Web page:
I've been reading Jane's blog posts about dropping four stone (not four actual stones, 56lb) and it reminded me of Michael Pollan's rules in his book In Defence of Food.
I read it and then gave up dieting (apart from a brief and foolish foray in to the Dukan diet which was awful. I just don't like meat enough to do that one). Pollan says (on an ad for the book I clipped from a magazine and stuck to my fridge):
FORGET THE DIET AND FALL IN LOVE WITH FOOD AGAIN
The ad also conveniently lists his The Rules of the Real Food Revolution. My comments in italics:
1. Don't eat anything your grandmother wouldn't recognise as food. Quorn, for example. What the heck is Quorn anyway? Ugh.
2. Eat a wide diversity of species. Pizza is NOT a species. Don't eat anything that's on the 'at risk of extinction' list though.
3. Pay more, eat less. This absolutely applies to ALL types of meat. Eat good meat or none at all. Free range chicken is more expensive but it's worth it.
4. Avoid foods containing ingredients you can't pronounce. I don't think this means avoiding Szechuan pepper and chorizo. It means things like butylated hydroxytoluene.
5. Shop at the peripheries of the supermarket; stay out of the middle. The cakes, chocolate and junk are in the middle. Run in, grab some Green and Black's 85% plain chocolate, run back out to the vegetables, pulses and nuts.
6. Don't eat anything that won't eventually rot. This means the likes of Twinkies. Sugar doesn't rot (except your teeth). Honey doesn't rot either but I think that's an exception to the rule (in my world). Does chocolate rot? I've never managed to keep it long enough to find out...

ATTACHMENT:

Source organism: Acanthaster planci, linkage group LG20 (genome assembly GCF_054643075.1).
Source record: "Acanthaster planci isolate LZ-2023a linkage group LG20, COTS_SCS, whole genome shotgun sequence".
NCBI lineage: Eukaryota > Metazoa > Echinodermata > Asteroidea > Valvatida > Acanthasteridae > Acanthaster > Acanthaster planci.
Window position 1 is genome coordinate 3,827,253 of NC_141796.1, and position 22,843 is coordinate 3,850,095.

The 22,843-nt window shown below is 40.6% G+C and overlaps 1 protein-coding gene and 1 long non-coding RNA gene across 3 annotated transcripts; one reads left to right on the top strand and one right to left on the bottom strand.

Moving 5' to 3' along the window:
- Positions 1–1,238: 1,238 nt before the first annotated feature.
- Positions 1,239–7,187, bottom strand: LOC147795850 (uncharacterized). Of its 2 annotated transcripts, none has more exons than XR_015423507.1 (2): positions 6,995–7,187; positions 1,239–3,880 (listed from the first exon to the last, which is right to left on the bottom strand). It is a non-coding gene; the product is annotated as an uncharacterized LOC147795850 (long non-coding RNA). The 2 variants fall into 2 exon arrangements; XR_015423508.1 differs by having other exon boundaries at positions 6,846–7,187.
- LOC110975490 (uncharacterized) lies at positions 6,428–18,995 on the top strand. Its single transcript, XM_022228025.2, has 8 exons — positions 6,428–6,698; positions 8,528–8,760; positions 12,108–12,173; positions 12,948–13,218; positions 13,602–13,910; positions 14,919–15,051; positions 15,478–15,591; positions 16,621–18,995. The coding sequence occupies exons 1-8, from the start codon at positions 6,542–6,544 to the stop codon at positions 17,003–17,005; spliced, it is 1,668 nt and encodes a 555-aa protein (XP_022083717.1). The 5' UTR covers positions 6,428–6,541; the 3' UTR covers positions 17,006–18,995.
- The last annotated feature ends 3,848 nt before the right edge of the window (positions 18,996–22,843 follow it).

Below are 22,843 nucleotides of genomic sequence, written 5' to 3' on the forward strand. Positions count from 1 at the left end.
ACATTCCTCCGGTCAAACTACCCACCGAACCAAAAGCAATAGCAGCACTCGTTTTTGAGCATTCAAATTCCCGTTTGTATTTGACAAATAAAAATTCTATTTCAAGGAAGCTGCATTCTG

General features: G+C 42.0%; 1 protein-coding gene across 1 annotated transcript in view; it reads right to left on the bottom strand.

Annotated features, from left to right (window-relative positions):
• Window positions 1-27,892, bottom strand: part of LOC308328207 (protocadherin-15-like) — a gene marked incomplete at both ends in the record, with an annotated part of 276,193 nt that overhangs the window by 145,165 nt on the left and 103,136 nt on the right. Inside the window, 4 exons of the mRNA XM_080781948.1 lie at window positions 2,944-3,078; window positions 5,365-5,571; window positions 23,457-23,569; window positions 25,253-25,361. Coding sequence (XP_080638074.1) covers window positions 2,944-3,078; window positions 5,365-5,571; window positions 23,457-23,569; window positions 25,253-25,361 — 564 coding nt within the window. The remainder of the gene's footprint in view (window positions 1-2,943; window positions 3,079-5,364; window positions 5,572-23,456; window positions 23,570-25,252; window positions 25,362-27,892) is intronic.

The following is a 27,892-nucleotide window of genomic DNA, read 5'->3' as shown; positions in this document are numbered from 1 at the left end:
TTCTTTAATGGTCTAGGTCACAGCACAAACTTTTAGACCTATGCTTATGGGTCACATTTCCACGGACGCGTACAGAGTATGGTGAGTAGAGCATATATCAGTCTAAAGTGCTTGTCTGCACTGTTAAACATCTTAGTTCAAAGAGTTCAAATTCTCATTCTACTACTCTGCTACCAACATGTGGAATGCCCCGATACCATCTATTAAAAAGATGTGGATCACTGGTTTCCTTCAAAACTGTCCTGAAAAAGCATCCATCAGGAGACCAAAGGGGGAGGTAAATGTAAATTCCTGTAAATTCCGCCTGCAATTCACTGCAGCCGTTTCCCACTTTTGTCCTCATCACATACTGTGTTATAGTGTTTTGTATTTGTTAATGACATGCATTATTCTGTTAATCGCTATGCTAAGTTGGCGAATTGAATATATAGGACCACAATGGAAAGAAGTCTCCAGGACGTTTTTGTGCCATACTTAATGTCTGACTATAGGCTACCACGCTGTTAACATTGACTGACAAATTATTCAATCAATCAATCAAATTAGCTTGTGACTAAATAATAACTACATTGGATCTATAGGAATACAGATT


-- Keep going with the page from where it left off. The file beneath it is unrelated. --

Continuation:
7. Avoid food products that carry health claims. I can't think of any examples - slimming tea? In the UK this sort of thing is quite strictly regulated. I assume it doesn't include blueberries and other such fruit although I'm deeply suspicious of goji berries...
8. Don't get your fuel from the same place your car does. Or, in other words, you don't need chocolate just because the car needs petrol and sandwiches from that sort of a place are just plain wrong.
|Grow your own if you can. This year's winter salads (half of them) pictured today.|
9. Cook and, if you can, grow some of your own food. Cook from scratch. Cheap, easy, more delicious. Home made doesn't require additives to keep it 'fresh'. If you've made it you know what's in it (and you've only got yourself to blame!)
10. Eat meals only at tables, with other people and always with pleasure. The BEST bit. Families that eat together stay together. The table in front of the TV doesn't count (except on Saturdays with home made pizza and the X Factor - or is that just us?!)
Sound advice from Mr Pollan. Eat good food, not rubbish. Simple. (Oh and move more - run! - but that's a whole other blog post.)